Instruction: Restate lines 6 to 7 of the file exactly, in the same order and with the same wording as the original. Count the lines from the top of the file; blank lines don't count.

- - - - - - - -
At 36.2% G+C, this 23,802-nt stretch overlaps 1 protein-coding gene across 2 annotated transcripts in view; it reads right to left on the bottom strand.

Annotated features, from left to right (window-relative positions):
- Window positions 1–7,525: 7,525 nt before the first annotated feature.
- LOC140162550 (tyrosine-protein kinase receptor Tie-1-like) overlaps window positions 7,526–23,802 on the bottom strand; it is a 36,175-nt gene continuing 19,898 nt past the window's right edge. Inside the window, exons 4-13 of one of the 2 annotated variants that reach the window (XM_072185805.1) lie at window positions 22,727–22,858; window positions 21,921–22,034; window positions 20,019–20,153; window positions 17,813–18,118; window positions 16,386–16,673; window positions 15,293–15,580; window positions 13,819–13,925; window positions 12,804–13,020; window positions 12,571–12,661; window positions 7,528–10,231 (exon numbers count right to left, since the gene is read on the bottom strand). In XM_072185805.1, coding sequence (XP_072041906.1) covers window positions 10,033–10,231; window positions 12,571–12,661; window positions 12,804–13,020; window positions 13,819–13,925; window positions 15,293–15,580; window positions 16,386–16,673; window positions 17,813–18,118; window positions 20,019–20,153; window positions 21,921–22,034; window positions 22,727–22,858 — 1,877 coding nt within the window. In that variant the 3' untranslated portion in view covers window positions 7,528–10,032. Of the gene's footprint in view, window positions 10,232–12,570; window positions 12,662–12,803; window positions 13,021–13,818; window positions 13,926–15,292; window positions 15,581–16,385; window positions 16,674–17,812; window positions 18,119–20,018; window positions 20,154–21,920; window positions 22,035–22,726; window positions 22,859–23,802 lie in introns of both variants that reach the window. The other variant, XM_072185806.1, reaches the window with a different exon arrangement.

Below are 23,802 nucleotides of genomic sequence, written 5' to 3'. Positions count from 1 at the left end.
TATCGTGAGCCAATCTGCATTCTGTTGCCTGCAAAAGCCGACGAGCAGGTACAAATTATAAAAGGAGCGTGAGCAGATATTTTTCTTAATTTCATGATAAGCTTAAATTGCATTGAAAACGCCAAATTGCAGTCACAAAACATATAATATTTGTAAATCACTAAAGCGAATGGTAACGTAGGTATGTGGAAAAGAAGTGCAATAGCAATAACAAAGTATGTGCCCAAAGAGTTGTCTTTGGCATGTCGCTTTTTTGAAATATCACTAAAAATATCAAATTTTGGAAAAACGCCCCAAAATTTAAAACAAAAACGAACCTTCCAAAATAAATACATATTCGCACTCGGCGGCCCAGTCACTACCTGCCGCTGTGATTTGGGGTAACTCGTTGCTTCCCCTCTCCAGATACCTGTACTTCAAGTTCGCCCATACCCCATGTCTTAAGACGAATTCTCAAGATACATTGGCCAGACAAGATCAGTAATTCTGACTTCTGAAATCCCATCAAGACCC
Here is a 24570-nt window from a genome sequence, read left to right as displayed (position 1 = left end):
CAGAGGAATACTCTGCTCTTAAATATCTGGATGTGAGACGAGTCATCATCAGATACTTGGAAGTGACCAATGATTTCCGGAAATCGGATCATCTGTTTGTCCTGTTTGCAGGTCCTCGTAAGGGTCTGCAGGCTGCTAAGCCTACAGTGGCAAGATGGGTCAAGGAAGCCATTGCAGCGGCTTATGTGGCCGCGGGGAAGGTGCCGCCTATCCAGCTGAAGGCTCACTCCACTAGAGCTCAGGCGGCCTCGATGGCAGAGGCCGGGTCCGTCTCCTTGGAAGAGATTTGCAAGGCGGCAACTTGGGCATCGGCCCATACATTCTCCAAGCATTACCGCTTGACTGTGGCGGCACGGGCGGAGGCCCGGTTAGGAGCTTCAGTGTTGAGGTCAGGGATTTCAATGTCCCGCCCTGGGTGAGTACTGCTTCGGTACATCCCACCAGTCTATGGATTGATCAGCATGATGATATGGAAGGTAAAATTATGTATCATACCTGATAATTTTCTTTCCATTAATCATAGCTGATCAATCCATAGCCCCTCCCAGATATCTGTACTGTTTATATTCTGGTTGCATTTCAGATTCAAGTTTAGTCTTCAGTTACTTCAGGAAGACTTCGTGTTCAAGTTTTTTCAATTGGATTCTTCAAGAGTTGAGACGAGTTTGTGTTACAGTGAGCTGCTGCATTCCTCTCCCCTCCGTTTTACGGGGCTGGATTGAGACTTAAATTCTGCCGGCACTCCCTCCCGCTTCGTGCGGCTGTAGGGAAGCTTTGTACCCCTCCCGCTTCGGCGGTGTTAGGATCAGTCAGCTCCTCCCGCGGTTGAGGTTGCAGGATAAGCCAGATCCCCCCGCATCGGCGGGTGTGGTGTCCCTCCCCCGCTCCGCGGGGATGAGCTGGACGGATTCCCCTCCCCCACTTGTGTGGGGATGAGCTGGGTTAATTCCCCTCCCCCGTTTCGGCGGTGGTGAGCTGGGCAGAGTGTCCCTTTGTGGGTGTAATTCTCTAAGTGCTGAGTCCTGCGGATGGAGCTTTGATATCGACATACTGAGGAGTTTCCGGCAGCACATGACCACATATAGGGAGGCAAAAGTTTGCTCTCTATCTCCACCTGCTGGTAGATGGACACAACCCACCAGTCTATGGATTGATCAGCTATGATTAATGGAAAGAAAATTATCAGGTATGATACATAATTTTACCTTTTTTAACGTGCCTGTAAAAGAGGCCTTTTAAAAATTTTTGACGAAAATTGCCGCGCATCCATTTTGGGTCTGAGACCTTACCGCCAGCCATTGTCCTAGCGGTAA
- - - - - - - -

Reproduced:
TATCGTGAGCCAATCTGCATTCTGTTGCCTGCAAAAGCCGACGAGCAGGTACAAATTATAAAAGGAGCGTGAGCAGATATTTTTCTTAATTTCATGATAAGCTTAAATTGCATTGAAAACGCCAAATTGCAGTCACAAAACATATAATATTTGTAAATCACTAAAGCGAATGGTAACGTAGGTATGTGGAAAAGAAGTGCAATAGCAATAACAAAGTATGTGCCCAAAGAGTTGTCTTTGGCATGTCGCTTTTTTGAAATATCACTAAAAATATCAAATTTTGGAAAAACGCCCCAAAATTTAAAACAAAAACGAACCTTCCAAAATAAATACATATTCGCACTCGGCGGCCCAGTCACTACCTGCCGCTGTGATTTGGGGTAACTCGTTGCTTCCCCTCTCCAGATACCTGTACTTCAAGTTCGCCCATACCCCATGTCTTAAGACGAATTCTCAAGATACATTGGCCAGACAAGATCAGTAATTCTGACTTCTGAAATCCCATCAAGACCC
Here is a 24570-nt window from a genome sequence, read left to right as displayed (position 1 = left end):